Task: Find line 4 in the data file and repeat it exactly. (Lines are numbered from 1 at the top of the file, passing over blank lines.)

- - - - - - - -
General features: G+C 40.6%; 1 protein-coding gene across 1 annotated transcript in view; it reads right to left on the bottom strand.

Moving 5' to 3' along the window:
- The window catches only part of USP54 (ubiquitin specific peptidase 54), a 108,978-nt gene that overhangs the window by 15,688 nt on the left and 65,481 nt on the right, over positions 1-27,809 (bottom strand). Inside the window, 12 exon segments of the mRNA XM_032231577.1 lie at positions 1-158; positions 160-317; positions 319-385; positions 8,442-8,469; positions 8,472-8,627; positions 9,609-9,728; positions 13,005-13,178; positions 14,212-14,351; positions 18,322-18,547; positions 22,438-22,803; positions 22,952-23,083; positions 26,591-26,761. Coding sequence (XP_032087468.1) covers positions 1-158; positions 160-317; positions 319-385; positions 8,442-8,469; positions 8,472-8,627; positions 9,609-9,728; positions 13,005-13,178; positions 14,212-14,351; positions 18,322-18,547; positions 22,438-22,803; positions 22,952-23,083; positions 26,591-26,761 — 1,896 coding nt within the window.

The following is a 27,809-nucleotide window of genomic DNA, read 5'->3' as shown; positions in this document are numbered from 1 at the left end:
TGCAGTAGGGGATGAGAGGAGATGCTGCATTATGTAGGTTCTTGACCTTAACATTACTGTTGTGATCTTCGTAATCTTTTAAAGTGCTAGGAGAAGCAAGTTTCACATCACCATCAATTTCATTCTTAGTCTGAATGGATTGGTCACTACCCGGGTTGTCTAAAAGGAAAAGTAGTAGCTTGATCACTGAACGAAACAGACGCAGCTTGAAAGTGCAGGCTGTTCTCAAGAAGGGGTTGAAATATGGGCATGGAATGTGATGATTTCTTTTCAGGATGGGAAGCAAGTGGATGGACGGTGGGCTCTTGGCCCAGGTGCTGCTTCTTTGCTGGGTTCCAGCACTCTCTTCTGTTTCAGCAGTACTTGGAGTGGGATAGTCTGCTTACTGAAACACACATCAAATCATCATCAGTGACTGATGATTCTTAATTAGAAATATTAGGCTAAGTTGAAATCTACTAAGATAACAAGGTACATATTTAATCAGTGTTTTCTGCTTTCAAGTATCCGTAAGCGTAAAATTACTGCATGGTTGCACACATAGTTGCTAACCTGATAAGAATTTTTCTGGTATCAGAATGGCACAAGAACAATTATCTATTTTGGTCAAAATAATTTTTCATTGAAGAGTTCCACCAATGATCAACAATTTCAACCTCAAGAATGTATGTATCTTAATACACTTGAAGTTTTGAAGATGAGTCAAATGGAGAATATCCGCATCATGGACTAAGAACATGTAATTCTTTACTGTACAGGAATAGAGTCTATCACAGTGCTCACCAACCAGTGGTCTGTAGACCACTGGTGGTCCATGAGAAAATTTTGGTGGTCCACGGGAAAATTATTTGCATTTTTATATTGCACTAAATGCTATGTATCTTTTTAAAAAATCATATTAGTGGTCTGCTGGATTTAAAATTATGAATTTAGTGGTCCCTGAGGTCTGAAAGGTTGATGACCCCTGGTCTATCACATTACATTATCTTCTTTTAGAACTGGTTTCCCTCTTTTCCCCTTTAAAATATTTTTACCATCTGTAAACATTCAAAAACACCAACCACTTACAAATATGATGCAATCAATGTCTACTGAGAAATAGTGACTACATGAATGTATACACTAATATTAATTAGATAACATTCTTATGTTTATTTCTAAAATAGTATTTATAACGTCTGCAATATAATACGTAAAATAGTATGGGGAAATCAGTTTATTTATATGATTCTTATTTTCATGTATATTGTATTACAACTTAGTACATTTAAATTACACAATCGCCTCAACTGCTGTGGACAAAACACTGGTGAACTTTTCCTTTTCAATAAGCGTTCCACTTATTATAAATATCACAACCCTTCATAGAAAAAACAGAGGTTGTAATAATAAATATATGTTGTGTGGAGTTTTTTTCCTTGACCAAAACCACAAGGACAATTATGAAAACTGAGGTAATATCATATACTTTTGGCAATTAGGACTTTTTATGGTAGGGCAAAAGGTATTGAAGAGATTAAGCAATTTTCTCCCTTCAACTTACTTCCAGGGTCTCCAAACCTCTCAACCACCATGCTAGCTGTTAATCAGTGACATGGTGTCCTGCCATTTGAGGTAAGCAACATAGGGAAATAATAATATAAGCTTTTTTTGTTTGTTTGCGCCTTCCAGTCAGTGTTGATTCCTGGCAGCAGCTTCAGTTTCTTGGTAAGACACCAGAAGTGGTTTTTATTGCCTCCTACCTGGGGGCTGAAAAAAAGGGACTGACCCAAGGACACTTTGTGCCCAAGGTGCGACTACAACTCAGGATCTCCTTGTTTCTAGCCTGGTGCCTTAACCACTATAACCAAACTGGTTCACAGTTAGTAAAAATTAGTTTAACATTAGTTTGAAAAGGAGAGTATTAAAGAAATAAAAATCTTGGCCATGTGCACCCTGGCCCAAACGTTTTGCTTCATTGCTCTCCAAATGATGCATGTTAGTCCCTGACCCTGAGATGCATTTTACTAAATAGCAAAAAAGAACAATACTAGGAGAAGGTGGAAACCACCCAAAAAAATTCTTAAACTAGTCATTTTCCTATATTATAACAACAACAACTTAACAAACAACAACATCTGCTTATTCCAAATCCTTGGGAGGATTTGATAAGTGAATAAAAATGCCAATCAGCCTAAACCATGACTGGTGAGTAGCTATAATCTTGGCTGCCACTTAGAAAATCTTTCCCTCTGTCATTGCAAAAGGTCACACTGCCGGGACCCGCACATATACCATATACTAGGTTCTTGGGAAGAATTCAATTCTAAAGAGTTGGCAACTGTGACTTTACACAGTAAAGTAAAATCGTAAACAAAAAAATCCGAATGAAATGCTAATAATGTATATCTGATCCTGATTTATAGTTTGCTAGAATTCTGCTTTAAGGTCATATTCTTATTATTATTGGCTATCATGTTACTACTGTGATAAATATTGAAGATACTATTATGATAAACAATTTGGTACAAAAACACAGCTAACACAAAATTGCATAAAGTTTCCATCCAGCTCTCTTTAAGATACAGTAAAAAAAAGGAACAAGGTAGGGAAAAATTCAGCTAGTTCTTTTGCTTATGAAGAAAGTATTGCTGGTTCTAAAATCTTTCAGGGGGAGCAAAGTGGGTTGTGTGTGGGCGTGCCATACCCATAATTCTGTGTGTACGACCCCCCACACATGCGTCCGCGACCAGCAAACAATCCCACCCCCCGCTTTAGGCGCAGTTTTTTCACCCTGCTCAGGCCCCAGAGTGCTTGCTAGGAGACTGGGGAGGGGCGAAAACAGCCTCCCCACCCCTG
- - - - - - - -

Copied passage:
The following is a 27,809-nucleotide window of genomic DNA, read 5'->3' as shown; positions in this document are numbered from 1 at the left end: